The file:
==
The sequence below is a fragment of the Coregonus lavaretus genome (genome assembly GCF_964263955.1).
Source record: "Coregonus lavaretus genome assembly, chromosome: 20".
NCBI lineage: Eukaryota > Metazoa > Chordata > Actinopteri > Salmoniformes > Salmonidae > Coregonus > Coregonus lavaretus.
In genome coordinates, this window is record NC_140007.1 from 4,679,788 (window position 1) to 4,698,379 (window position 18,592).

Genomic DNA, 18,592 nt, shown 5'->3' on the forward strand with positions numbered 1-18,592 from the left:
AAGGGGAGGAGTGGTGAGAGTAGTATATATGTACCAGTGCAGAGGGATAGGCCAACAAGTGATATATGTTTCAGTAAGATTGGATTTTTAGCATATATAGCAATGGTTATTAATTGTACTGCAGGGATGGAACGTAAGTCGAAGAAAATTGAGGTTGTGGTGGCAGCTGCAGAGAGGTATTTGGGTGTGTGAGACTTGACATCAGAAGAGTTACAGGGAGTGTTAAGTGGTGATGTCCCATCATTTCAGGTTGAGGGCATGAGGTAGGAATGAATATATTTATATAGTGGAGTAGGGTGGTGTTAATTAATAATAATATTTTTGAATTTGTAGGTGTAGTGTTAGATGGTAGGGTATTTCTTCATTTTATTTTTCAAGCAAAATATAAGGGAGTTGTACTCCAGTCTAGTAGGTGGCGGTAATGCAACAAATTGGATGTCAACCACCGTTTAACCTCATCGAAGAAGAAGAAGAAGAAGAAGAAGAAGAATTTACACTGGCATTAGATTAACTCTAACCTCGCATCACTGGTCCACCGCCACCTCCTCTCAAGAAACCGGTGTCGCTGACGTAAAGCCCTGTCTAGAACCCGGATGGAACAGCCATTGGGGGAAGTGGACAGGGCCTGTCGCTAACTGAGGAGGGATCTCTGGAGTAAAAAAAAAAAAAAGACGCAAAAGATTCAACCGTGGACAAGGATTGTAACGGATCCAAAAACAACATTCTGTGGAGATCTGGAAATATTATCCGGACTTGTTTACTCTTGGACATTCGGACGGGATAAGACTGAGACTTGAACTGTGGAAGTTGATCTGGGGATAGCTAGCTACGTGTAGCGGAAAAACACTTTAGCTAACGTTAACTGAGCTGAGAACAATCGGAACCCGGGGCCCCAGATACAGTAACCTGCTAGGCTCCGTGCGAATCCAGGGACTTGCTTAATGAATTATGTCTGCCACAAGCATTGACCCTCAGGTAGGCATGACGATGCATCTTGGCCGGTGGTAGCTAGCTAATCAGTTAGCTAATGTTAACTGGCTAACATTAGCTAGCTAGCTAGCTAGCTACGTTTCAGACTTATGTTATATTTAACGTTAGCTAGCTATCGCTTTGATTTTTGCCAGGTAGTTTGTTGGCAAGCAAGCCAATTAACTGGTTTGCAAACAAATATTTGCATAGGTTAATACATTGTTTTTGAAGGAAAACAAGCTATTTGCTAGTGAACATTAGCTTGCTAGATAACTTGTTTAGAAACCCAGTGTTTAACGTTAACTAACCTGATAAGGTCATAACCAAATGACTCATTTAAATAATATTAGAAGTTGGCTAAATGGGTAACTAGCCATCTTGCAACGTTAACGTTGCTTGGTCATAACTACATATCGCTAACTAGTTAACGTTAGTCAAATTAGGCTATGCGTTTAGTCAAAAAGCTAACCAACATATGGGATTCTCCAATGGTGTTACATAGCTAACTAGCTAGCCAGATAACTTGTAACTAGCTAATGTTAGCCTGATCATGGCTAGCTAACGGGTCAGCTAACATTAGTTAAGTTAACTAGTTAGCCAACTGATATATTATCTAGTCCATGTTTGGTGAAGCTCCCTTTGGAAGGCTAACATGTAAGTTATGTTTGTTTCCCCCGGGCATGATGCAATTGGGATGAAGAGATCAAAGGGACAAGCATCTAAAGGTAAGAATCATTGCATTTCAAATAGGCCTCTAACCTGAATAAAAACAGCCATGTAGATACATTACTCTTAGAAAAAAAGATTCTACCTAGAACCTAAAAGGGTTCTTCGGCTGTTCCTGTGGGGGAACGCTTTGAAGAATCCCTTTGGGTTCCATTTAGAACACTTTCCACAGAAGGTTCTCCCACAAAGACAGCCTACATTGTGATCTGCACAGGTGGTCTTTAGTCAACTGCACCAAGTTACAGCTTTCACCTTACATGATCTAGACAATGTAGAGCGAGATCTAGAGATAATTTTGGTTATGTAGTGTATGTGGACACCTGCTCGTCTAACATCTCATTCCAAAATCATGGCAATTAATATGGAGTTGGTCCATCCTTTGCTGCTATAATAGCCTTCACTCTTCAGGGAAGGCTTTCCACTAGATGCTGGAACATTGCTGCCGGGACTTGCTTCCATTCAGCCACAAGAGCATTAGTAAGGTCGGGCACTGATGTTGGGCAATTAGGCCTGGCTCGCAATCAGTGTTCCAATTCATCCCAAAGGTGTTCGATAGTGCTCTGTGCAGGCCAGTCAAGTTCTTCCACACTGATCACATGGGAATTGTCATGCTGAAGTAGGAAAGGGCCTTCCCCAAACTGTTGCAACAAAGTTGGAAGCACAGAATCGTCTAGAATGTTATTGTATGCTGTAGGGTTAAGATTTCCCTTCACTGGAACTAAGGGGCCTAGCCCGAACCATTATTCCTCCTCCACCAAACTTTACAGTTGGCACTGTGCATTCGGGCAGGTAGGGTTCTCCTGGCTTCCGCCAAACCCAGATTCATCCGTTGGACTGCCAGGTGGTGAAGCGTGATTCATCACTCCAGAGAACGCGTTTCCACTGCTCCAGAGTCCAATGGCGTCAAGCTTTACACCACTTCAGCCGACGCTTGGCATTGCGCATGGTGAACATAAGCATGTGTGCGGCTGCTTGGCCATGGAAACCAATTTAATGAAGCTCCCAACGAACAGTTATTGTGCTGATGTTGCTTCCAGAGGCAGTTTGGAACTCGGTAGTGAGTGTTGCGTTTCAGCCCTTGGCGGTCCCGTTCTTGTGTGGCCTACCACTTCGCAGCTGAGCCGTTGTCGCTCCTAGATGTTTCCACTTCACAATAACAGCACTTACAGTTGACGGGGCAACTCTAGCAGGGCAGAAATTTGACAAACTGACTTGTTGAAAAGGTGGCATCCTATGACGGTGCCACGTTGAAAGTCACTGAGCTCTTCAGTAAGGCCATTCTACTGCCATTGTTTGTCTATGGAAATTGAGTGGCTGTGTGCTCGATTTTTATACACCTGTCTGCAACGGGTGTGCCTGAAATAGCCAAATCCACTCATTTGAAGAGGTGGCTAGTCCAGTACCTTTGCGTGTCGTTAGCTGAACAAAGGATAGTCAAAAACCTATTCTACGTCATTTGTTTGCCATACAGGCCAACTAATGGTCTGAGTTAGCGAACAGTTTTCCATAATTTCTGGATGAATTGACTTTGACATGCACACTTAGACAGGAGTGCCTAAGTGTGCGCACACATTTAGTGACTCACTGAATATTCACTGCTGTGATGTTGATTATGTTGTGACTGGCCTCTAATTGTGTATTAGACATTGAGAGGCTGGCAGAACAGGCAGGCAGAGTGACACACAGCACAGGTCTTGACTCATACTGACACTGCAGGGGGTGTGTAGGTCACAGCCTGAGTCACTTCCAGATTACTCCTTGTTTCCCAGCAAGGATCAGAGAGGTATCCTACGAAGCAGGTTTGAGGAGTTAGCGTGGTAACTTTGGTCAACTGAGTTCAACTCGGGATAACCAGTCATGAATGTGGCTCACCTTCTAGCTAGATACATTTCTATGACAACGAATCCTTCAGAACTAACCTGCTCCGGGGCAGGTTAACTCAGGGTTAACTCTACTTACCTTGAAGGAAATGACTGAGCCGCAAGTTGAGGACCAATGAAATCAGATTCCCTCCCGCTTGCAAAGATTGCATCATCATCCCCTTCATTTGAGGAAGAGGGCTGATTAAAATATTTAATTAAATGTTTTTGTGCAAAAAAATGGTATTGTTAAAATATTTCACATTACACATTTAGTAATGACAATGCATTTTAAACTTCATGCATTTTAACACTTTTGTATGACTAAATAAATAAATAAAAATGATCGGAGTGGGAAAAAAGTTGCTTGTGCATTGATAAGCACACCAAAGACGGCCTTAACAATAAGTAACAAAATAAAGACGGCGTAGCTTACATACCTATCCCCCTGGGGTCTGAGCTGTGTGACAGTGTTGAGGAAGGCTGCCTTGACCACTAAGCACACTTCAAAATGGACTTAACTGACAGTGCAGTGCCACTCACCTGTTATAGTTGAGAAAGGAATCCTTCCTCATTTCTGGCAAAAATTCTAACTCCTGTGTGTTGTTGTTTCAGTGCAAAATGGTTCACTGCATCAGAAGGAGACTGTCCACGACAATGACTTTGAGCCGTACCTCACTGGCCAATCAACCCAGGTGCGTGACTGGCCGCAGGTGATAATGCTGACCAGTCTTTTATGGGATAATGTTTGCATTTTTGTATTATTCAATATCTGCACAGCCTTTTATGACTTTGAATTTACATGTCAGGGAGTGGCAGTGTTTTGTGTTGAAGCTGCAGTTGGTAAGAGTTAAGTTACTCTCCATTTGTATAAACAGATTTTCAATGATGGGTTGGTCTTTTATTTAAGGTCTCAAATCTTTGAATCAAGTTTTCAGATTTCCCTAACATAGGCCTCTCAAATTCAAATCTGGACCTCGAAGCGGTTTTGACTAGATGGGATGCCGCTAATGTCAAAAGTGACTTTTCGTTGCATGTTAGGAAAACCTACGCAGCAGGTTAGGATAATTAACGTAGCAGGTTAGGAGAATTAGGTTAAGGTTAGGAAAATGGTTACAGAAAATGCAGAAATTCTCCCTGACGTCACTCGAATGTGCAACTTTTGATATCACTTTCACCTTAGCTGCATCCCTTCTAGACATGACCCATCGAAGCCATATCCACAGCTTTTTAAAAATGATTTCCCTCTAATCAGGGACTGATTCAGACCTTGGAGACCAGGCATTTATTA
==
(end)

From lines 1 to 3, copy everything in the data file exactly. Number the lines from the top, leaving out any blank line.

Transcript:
The sequence below is a fragment of the Coregonus lavaretus genome (genome assembly GCF_964263955.1).
Source record: "Coregonus lavaretus genome assembly, chromosome: 20".
NCBI lineage: Eukaryota > Metazoa > Chordata > Actinopteri > Salmoniformes > Salmonidae > Coregonus > Coregonus lavaretus.